As a self-appointed scholar of what "one of the worst coaching jobs in the history of the NFL" looked like for Nathaniel Hackett and the Denver Broncos in 2022, Sean Payton didn't need to be told where Sunday's tectonic debacle ranked. But he was reminded anyway, because this is how it works in the NFL. It's a contact sport. If you throw hands (or words) off the field, you're liable to get paid back on it, especially in a league that thrives on scoreboard karma.
Payton's comeuppance arrived fast this season, following Sunday's 70-20 loss to the Miami Dolphins. The defeat dropped Denver to 0-3 and the Broncos are unexpectedly reeling. The problems? We'll get to that. First, about that karma, here's the snippet that Payton had to live through in Sunday's news conference.
Reporter: “I know you said it’s embarrassing, but this is kind of a historic game.”
Payton: “I’m aware.”
Reporter: “Third time a team has scored 70 points and had over 700 yards … "
Payton: “What’s the question? What’s the question?”
Reporter: “How do you feel about it being historically embarrassing?”
Payton: “I just finished telling you. Next question.”
It was the kind of terse exchange you’d expect when a member of the media makes sure the head coach is acquainted with a butt-whooping. Payton reacted the way most pissed-off head coaches would. For the record, he called Miami’s total dominance (726 total on offense, 10 total touchdowns) “embarrassing," which is about half the picture. In the microcosm of just Sunday’s loss, it looked like whatever the coaching staff was preparing for on defense was entirely wrong-footed. Payton appeared to allude to that when speaking to the team’s flagship radio station KOA 94.1 FM after the loss, asking rhetorically, “Were we in the right stuff? Both sides of the ball.”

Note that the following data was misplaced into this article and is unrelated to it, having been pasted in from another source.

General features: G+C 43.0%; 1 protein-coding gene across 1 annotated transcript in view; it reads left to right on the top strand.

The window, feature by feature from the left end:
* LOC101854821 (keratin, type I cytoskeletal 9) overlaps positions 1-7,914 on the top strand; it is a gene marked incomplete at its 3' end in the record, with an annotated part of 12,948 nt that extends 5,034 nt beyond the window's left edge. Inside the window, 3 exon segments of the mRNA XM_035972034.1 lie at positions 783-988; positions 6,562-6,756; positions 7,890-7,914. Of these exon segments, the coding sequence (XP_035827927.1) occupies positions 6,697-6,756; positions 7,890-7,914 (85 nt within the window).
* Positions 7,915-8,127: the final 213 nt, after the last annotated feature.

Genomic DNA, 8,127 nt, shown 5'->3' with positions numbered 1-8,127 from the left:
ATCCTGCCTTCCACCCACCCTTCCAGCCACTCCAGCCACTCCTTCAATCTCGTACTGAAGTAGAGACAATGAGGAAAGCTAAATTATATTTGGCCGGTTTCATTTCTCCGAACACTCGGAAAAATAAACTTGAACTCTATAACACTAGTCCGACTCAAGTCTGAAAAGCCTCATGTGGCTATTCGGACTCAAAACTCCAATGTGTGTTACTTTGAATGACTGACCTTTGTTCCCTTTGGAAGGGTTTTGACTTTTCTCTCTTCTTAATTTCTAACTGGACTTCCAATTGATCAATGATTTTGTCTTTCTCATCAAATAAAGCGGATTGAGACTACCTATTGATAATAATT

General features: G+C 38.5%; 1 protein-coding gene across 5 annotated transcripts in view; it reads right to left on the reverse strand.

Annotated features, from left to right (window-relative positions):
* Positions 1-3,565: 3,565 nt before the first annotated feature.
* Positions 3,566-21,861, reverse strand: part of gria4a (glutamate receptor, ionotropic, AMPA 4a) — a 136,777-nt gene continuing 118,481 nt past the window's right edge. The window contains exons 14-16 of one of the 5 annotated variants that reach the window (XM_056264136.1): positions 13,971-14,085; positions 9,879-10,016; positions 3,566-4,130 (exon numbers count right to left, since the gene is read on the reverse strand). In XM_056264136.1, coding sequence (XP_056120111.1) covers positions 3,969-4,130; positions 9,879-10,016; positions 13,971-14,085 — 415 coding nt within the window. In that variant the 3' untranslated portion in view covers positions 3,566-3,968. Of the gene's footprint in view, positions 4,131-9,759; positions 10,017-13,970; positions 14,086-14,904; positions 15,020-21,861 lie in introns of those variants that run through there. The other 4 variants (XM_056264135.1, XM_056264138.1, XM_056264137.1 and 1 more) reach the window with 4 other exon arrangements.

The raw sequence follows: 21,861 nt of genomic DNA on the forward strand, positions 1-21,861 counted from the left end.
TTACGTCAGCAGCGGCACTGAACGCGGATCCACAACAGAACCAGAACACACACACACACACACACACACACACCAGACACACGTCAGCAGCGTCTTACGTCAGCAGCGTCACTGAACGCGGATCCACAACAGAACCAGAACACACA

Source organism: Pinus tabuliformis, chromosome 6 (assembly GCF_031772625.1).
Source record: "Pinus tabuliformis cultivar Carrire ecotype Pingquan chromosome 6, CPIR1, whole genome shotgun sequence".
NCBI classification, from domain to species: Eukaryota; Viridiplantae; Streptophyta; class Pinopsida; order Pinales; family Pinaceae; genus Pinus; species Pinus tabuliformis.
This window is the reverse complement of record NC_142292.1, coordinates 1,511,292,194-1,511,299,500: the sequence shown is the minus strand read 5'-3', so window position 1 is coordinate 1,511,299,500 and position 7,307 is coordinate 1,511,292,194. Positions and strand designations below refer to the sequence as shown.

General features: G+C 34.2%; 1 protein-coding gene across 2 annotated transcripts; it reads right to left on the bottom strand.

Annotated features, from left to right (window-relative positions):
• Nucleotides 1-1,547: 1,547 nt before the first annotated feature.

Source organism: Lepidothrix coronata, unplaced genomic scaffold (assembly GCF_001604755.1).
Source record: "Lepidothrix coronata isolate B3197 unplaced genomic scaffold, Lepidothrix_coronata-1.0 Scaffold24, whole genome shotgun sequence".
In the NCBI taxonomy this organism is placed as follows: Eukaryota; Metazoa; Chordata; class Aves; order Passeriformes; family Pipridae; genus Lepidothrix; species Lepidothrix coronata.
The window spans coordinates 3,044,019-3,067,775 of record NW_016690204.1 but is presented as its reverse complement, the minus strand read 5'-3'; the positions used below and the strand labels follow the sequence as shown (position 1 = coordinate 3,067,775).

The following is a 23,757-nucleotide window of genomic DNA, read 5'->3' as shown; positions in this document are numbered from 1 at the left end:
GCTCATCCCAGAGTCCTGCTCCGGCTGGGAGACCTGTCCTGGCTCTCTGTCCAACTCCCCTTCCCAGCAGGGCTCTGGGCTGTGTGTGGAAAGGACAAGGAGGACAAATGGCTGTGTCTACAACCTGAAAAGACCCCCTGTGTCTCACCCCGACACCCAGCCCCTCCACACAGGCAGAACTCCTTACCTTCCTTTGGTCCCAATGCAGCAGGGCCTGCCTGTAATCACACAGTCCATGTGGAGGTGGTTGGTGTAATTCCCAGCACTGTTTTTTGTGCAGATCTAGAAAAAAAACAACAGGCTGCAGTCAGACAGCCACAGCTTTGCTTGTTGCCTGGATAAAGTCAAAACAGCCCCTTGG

“I’m at a loss for words because I’ve never been in — I’ve been on the other side of some games like that,” Payton said. “And then every once in a while in this league, you get your butt whooped — but this was more than that.”
“Today was not a growing pain,” offensive tackle Mike McGlinchey added. “Today was unacceptable.”